The offshore bonds, which were distributed in the UK via independent financial advisers, equate to around 18,000 policies with an average size of £300,000.
The deal creates an enlarged group with £240bn of legacy assets.
Wells told IA that the deal is a “transformational transaction for Phoenix and means that Phoenix will become the leading closed life consolidator in Europe with over 10 million policyholders”.
The departure of Standard Life Aberdeen from the offshore bond market opens it up to the remaining players, who are already looking to seize on the opportunity.
The Standard Life offshore bond, however, will continue to be available through Phoenix, a Standard Life spokesperson confirmed to IA.
Pinning down the exact number and distribution of offshore bonds is challenging, with few providers offering concrete details.
However, figures from the Association of British Insurer in August 2017 show that Canada Life International’s market share increased to 28% in 1Q17, up from 25% in 4Q16.
In August, CLI reported that sales of offshore bonds rose 60% in 1H17, with new business through the Isle of Man and Dublin hitting £566m.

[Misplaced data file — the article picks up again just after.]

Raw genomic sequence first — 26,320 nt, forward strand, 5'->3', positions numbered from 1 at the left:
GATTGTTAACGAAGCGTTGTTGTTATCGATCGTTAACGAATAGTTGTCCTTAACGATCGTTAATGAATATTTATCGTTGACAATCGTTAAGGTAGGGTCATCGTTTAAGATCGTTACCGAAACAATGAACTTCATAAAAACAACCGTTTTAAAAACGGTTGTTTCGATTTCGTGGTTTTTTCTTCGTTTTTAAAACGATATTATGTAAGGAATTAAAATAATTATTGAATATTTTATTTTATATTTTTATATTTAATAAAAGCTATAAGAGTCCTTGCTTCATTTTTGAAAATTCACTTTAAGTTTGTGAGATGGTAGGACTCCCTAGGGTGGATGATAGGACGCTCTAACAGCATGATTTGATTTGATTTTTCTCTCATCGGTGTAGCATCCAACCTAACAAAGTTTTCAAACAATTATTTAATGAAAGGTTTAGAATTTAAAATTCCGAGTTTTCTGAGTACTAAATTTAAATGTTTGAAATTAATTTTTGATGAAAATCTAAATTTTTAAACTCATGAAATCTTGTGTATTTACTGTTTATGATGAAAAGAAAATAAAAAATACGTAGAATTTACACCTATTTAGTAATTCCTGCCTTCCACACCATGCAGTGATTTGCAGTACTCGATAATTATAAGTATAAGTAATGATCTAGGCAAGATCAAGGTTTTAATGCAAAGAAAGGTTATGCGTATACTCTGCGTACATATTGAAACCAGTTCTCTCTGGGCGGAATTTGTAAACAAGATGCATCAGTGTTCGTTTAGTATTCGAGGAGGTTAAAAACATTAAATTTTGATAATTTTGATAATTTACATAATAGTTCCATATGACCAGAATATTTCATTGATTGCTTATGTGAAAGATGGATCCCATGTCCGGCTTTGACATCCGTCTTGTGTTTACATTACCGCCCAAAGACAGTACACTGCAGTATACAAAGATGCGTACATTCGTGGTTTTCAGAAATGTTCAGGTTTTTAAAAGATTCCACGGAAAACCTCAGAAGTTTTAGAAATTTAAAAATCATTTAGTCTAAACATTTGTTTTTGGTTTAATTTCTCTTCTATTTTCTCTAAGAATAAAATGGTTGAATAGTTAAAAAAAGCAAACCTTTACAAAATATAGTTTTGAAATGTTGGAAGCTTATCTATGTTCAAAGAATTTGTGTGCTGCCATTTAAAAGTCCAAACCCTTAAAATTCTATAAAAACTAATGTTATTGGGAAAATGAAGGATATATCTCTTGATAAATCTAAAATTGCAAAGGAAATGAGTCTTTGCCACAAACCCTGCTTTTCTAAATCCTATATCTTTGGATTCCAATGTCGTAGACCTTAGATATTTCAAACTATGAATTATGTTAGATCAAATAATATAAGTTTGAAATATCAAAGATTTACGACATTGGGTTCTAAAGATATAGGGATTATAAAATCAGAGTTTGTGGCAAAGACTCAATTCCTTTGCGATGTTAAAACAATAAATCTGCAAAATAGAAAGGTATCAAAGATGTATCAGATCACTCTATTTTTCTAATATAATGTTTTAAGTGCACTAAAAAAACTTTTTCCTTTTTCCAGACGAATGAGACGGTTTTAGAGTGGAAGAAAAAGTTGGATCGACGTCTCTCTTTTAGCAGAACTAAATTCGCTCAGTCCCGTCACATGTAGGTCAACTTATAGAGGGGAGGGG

Without further details, it is not possible to speculate how much of the offshore bond market Phoenix Life has bought.
The loss of Standard Life Aberdeen from the market will likely have a significant impact on the companies still offering offshore bonds.
Mike Foy, chief executive of Utmost Wealth Solutions, commented on LinkedIn: “We avoid the constraint of ‘our product, on our platform, in our funds’ like some providers and offer our advisers freedom of choice over investment platform and investment content. Try us, you might like us!”
Utmost was also acquired by a consolidator, Life Company Consolidation Group (LCCG), but has remained open book.
The true impact of the withdrawal of one of the big market players, however, is a story for another day.